“Those experiences taught me the lessons that came in handy later in my life: Try hard, play by the rules, help your friends, don’t get too crazy, and have fun.”
The news broke this week as well as many hearts: Penny Marshall has passed away at the age of 75 due to diabetes complications. The American audience got the first glimpse of Penny Marshall’s humorous personality and undistinguishable Bronx accent back in 1976 with the now-classic sitcom, “Laverne and Shirley,” winning them over with her whines and contagious laughs. Running for eight seasons, the show ended in 1983–spanning almost a decade and cementing an archetypal foundation for female relationships in American television. For the ones unfamiliar with it, the sitcom revolves around “two best friends, roommates and polar opposites Laverne DeFazio (played by Marshall) and Shirley Feeney. After losing their jobs at Shotz Brewery where they’re both employed, the pair moves to Burbank, Calif., in season six to get a fresh start and hope to break into the movie business.”
Today, we have shows like “Girls” “Broad City,” while the nineties had “Sex and the City.” All of these shows center around the same ideals as in “Laverne and Shirley”: best friends with disparate personalities that somehow make it work, and help each other navigate the discrepancies of big cities, new jobs, and love interests.
In 1988 Marshall made history when she directed the acclaimed movie “Big”: not only did Tom Hanks win an Oscar for his performance, she was also the first woman to direct a feature film that grossed more than $100 million.
Marshall’s big break was in 1971 with the help of her brother, Garry Marshall, in the ABC sitcom “The Odd Couple.” After that came “Laverne and Shirley”. When it ended in 1983, Marshall got into directing with the help of a friend, Whoopi Goldberg, for the film “Jumpin Jack Flash” (1986). She also directed the films “Awakenings” with Robert De Niro and Robin Williams; “Renaissance Man” with Danny DeVito; “Riding in Cars with Boys” with Drew Barrymore; and “The Preacher’s Wife,” a remake of the 1947 film.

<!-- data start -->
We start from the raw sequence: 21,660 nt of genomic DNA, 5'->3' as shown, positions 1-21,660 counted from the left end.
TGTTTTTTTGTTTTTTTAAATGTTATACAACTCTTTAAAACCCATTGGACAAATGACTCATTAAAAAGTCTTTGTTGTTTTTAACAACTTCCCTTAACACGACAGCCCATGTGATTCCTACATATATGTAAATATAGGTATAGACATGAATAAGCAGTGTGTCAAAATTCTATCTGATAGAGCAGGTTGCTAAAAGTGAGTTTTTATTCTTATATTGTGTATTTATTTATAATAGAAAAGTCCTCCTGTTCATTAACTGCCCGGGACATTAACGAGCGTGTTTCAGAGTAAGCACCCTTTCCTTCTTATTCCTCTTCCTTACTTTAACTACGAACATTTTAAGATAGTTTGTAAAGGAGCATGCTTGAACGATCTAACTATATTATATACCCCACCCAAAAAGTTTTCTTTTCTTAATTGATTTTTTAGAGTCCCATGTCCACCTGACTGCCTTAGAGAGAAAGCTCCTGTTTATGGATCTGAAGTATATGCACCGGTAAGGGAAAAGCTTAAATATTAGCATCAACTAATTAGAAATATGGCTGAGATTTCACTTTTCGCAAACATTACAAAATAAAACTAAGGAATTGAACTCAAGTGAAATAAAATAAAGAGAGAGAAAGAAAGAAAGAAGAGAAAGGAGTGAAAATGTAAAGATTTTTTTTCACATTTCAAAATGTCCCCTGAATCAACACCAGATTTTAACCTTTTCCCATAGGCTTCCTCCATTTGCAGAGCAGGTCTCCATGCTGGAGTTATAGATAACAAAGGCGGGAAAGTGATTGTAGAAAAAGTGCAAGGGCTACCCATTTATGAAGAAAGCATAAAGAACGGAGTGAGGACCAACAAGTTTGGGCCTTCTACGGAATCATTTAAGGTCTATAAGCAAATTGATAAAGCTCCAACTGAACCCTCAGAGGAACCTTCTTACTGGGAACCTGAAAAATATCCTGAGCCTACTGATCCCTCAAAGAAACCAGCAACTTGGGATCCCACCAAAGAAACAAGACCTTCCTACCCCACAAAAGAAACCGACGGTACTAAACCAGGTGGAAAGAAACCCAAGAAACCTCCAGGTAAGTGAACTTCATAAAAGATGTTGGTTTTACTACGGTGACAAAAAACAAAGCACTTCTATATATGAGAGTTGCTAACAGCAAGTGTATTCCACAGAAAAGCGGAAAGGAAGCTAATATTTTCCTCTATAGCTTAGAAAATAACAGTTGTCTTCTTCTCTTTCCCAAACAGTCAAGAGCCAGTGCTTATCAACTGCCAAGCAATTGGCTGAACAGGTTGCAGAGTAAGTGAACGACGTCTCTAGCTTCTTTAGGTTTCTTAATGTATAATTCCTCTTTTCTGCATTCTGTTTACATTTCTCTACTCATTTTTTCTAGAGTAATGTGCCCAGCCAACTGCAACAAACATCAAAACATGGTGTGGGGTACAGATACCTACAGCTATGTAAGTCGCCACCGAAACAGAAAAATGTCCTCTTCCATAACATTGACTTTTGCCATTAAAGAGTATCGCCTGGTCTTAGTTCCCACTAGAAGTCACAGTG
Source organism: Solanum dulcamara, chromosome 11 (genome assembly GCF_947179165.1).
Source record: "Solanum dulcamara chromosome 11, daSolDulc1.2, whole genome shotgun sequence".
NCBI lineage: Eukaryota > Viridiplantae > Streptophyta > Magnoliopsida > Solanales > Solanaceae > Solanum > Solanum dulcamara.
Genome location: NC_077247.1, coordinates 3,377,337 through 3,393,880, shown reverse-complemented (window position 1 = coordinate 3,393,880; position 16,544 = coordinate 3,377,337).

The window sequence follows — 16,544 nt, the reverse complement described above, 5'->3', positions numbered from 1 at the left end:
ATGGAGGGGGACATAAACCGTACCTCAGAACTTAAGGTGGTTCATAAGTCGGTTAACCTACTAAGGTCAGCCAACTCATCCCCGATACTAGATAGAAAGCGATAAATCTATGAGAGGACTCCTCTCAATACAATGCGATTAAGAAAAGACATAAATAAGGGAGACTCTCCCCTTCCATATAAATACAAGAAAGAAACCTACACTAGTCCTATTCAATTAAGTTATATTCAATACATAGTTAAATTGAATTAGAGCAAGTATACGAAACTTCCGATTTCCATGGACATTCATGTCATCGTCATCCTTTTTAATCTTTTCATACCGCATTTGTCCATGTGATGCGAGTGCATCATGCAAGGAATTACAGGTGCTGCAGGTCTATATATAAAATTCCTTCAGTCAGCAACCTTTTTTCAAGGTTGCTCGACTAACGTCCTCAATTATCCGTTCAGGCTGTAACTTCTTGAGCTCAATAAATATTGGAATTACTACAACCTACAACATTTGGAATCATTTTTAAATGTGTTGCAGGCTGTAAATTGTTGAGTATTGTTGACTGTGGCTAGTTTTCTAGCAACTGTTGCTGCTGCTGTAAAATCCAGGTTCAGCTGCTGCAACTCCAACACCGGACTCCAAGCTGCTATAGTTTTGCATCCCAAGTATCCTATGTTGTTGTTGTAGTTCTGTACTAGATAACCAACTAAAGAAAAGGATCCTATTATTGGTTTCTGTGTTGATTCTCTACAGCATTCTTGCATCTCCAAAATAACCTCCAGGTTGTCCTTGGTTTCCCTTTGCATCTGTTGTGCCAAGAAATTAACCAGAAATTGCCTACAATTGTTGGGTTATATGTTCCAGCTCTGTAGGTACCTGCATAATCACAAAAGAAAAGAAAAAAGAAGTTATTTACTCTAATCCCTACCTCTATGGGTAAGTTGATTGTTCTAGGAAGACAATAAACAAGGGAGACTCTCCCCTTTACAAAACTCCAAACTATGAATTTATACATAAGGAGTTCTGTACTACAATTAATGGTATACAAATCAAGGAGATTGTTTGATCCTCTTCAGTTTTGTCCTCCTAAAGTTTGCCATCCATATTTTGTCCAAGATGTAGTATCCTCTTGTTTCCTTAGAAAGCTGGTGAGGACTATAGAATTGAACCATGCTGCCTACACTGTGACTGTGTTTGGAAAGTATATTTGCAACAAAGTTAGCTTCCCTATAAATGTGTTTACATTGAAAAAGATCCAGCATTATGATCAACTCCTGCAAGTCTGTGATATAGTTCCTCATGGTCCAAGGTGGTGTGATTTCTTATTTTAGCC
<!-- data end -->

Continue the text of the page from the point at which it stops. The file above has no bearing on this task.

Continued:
Penny Marshall had a personality. In her 2010 memoir, “My Mother was Nuts” she recounts how she started in the acting business:
“I quit temping and signed for unemployment. At that moment, I became a real actress. In Hollywood, unemployment is a lifestyle. You have to work hard to get on it. Then you’re free to go on auditions, as well as to sit around and drink coffee, smoke, and flirt with whoever is cute in your acting class. I’m not going to lie though, it helped that my brother had an important job in the business. he made it clear that he wouldn’t rush his career for me, but he would open doors. The formula seemed to work.”
Her career included numerous films that were noteworthy for strong female characters, including “A League of Their Own” (1992), which tells a fictionalized account of the real-life All-American Girls Professional Baseball League (AAGPBL). The film starred Geena Davis, Tom Hanks, Madonna, Rosie O’Donnell, and Debi Mazar. In 2012, A League of Their Own was selected for preservation in the United States National Film Registry by the Library of Congress as being “culturally, historically, or aesthetically significant”.
Check out her book, “My Mother was Nuts” here.